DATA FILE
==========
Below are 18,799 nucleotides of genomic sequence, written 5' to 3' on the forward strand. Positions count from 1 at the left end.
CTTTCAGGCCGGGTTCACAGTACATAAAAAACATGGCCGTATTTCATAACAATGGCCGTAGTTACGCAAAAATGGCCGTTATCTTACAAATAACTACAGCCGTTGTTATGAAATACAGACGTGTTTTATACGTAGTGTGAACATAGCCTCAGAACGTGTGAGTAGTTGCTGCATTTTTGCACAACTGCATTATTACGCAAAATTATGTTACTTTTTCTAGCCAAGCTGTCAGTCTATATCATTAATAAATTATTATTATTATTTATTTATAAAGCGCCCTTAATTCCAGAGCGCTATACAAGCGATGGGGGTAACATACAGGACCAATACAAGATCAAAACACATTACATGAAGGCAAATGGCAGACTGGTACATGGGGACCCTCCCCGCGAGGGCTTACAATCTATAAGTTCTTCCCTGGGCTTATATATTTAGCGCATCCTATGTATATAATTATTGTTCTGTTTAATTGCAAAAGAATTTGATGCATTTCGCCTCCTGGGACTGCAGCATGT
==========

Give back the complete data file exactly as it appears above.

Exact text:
Below are 18,799 nucleotides of genomic sequence, written 5' to 3' on the forward strand. Positions count from 1 at the left end.
CTTTCAGGCCGGGTTCACAGTACATAAAAAACATGGCCGTATTTCATAACAATGGCCGTAGTTACGCAAAAATGGCCGTTATCTTACAAATAACTACAGCCGTTGTTATGAAATACAGACGTGTTTTATACGTAGTGTGAACATAGCCTCAGAACGTGTGAGTAGTTGCTGCATTTTTGCACAACTGCATTATTACGCAAAATTATGTTACTTTTTCTAGCCAAGCTGTCAGTCTATATCATTAATAAATTATTATTATTATTTATTTATAAAGCGCCCTTAATTCCAGAGCGCTATACAAGCGATGGGGGTAACATACAGGACCAATACAAGATCAAAACACATTACATGAAGGCAAATGGCAGACTGGTACATGGGGACCCTCCCCGCGAGGGCTTACAATCTATAAGTTCTTCCCTGGGCTTATATATTTAGCGCATCCTATGTATATAATTATTGTTCTGTTTAATTGCAAAAGAATTTGATGCATTTCGCCTCCTGGGACTGCAGCATGT